2. The debate can fan the flames of controversy to the point of igniting political, emotional, and ethnic reactions that render the issues almost impossible to discuss rationally and objectively. Effectively, such issues become taboo and as a consequence, those on the wrong side of the argument are stigmatized by various derogatory labels, and may be subject to slander, violence, legal sanctions, or other forms of persecution.
  3. Thanks to such sanctions against those who question the dogma, it inevitably becomes a belief that cannot be tested by rational criticism or factual refutation. And because belief is not the same thing as knowledge, even if the dominant dogma is correct, it is right for the wrong reasons.

Examples touched on in these posts include free will and determinism, which is a good example of  (1) above. Nature and nurture is another case where accusations of “racism” or “sexism” against those on the nature side illustrate (2), while the intelligence controversy epitomizes all the points. Finally, Lysenkoism in the USSR reveals the appalling costs to society of such stigmatization of science. But there are many more examples much closer to home—some too dangerous even to mention—and each age and every society generates its own selection. 

But things can change remarkably quickly even in the same civilization: consider the reversal of the taboo regarding a rational approach to homosexuality in modern Western societies. In the past, you were not allowed to say anything that might be construed as positive about homosexuals or homosexuality. If you did, it would have been taken to imply sympathy with or endorsement of homosexual practices, which were then criminalized. But today the reverse is the case, and anything that could be interpreted as unsympathetic or critical of homosexuals or homosexuality is anathematized as “homophobic”—a serious thought crime in the modern world. How easily the sign of the imaginary, mentalistic term changes—in this case from negative to positive!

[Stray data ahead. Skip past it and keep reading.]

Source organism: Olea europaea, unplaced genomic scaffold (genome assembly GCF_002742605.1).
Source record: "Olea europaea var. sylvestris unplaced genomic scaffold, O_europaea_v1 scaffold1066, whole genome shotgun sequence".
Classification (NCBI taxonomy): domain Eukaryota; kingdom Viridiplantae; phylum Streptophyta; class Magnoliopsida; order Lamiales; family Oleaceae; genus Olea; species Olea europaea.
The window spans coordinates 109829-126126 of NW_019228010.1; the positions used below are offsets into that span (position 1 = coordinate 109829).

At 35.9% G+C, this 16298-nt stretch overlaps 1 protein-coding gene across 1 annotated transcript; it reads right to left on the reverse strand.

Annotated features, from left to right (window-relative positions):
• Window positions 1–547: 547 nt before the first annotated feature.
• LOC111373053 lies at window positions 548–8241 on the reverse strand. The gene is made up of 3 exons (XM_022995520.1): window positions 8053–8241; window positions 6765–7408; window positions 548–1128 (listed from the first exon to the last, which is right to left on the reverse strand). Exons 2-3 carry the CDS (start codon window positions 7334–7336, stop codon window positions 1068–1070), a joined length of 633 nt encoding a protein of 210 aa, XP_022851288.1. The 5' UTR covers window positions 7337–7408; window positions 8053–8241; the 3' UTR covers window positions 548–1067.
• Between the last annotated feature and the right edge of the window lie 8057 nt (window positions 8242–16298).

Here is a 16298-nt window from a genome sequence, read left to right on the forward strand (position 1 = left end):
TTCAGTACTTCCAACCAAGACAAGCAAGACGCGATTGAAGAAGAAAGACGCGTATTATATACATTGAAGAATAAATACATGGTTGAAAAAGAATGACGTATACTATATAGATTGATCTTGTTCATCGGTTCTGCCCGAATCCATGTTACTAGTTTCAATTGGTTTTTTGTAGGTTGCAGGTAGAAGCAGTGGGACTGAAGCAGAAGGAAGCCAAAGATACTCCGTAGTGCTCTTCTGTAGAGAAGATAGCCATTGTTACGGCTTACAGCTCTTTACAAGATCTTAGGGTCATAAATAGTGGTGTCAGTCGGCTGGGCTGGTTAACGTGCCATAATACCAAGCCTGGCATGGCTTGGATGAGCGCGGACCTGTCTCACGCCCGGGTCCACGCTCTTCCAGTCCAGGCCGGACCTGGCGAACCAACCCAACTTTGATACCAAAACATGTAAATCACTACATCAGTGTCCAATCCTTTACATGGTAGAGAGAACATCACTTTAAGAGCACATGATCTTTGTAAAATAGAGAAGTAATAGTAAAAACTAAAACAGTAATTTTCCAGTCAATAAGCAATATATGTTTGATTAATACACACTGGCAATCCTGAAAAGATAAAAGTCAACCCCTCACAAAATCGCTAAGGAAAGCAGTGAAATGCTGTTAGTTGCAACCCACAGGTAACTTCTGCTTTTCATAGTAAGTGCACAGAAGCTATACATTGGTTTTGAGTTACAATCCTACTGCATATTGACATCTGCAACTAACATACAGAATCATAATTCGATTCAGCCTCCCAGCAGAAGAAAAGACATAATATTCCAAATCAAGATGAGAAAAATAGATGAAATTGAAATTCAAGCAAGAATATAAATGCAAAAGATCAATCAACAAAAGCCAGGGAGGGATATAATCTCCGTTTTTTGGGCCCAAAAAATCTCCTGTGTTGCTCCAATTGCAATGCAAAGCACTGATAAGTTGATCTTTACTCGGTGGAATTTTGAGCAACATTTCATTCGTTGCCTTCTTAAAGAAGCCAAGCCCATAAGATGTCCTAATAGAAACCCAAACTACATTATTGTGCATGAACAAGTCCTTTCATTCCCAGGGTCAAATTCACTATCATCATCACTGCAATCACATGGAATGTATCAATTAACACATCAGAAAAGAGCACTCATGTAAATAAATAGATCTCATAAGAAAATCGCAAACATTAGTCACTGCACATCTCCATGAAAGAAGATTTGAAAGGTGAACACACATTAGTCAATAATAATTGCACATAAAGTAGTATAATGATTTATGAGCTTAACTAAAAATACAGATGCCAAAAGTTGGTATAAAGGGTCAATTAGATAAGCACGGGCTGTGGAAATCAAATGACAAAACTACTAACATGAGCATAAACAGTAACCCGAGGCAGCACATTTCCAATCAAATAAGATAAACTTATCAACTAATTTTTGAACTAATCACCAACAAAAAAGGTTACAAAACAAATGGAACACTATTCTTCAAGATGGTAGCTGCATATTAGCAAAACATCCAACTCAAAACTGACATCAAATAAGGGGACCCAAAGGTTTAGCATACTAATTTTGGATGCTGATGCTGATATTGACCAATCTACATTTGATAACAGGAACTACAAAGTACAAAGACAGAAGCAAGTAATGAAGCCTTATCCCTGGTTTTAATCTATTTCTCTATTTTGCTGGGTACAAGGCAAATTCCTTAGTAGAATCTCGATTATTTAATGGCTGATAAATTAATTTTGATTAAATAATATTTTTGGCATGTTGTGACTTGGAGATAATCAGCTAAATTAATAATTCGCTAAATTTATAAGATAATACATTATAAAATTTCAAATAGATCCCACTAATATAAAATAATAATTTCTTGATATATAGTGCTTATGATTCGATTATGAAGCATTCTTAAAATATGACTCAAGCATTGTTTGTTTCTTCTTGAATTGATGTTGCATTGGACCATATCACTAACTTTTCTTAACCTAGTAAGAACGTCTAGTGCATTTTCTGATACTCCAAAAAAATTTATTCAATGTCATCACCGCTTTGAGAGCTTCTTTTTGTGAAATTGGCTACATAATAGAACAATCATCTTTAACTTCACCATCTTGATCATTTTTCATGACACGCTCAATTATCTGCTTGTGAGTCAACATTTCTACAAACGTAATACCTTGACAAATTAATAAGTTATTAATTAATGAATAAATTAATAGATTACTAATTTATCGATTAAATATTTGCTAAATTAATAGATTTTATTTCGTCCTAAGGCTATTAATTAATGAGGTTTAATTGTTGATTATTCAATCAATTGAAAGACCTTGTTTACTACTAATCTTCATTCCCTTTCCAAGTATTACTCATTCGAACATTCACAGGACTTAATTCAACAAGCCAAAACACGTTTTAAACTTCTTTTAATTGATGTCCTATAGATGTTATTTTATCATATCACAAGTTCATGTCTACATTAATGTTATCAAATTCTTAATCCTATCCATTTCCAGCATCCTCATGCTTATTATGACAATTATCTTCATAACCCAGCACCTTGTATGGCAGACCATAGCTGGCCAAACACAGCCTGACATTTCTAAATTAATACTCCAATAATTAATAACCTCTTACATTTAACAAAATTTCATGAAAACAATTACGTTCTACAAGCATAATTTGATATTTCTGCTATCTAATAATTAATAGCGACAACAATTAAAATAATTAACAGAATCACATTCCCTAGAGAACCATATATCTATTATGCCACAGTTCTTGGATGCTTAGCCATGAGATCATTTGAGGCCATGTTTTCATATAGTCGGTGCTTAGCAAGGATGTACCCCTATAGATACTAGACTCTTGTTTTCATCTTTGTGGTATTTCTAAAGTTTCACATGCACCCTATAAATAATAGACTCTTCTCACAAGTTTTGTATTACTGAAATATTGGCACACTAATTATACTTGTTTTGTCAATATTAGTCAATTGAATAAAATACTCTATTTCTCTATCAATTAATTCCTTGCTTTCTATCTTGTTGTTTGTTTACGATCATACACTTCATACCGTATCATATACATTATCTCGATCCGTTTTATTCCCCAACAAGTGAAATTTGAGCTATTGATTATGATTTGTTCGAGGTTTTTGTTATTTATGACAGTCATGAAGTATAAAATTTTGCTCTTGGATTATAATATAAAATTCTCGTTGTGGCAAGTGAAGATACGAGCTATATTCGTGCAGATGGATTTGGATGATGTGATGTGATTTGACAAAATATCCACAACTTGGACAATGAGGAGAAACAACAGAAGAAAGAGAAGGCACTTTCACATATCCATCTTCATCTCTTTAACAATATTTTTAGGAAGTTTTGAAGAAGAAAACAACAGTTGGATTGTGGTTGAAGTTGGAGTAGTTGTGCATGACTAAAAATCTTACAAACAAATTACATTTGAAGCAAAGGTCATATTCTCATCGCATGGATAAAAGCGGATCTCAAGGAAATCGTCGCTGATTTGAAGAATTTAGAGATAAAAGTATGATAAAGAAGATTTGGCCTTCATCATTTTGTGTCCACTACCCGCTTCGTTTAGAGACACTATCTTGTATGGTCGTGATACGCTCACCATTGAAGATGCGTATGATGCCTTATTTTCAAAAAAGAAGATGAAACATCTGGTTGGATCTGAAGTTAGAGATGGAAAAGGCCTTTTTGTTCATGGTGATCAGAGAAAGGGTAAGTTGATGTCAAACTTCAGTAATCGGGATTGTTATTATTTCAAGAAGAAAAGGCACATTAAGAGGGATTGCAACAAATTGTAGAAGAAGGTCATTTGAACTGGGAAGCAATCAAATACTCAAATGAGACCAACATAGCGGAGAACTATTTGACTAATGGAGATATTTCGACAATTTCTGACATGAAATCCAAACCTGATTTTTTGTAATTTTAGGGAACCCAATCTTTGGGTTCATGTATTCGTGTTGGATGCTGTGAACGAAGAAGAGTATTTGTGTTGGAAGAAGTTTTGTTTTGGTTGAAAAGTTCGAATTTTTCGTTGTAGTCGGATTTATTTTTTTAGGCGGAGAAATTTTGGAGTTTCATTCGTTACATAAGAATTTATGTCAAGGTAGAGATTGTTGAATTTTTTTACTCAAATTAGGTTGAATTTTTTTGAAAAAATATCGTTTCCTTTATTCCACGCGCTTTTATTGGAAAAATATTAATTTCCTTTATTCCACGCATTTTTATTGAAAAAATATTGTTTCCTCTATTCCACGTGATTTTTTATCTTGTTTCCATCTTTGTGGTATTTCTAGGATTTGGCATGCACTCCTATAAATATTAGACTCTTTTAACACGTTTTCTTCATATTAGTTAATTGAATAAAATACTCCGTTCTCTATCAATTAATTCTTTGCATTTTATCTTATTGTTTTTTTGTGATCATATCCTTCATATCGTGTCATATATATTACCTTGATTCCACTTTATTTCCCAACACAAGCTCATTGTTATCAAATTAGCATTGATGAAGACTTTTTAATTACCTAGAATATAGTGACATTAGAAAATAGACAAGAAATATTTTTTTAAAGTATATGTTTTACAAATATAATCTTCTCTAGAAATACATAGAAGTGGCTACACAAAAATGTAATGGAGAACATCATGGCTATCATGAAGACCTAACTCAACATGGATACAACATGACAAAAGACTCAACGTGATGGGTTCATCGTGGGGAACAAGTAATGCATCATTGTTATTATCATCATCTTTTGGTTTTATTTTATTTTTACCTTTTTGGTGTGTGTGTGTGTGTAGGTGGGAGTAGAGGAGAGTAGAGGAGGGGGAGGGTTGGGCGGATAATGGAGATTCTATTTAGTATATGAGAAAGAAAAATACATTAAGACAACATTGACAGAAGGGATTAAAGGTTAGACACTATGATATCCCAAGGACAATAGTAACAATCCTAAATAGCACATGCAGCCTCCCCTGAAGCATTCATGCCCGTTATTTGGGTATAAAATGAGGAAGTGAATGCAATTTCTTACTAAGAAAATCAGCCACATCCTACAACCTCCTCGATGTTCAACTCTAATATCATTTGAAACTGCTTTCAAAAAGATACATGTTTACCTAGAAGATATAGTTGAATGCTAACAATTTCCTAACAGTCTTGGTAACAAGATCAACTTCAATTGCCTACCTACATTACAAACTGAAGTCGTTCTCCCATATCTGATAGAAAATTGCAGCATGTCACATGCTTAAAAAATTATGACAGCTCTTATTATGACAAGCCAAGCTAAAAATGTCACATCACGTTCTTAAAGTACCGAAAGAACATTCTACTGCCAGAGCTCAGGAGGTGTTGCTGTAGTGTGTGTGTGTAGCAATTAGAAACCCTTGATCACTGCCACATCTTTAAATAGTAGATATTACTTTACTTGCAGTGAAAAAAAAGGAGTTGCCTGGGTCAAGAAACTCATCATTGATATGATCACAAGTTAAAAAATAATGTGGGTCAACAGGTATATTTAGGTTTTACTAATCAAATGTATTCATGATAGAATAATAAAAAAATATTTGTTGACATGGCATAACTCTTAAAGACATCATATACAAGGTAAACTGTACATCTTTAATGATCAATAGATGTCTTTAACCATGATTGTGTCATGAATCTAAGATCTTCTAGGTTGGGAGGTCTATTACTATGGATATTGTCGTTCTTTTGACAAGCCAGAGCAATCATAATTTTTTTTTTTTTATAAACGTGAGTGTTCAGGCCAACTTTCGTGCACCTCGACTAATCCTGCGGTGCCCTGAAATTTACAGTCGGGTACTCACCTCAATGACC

And to make things even more complex, part of the problem with homosexuality is that the issue overlaps with the more basic one of free will and determinism. If you regard homosexuality as a free choice in a climate of criminalization of the behaviour, it is all the easier to justify such sanctions. But if you claim that homosexuality (at least in men) is genetically—and epigenetically—determined as much scientific evidence suggests, you might have been open to charges of appearing to condone and justify criminality—for example by portraying it as both “natural” and “involuntary.” Today much the same might be said, but some might resent the implication that homosexual men were in some way victims of their biology and prefer to regard the practice of homosexuality as a “human right:” in other words, as something that people can—and indeed should be allowed to—exercise of their own free will.

In fact, this is the true basis of what is controversial and conflicted about sex in general: sexuality is complex to the extent that it comprises both a mental and a mechanistic part, and the complex results not from repression as Freud would have had us believe—a ludicrous idea in today’s world—but from the complexity of the issue as defined here. And as I have pointed out before, in this particularly important case, we have conscripted a new term, gender, to mentalize and politicize the whole subject of sex.

Using complex numbers has solved otherwise insoluble problems in maths, science, and engineering, and much the same could be achieved with our collective, cognitive complexes by adopting the diametric model. Indeed, in the long run, this may turn out to be one of its greatest benefits for civilization as a whole.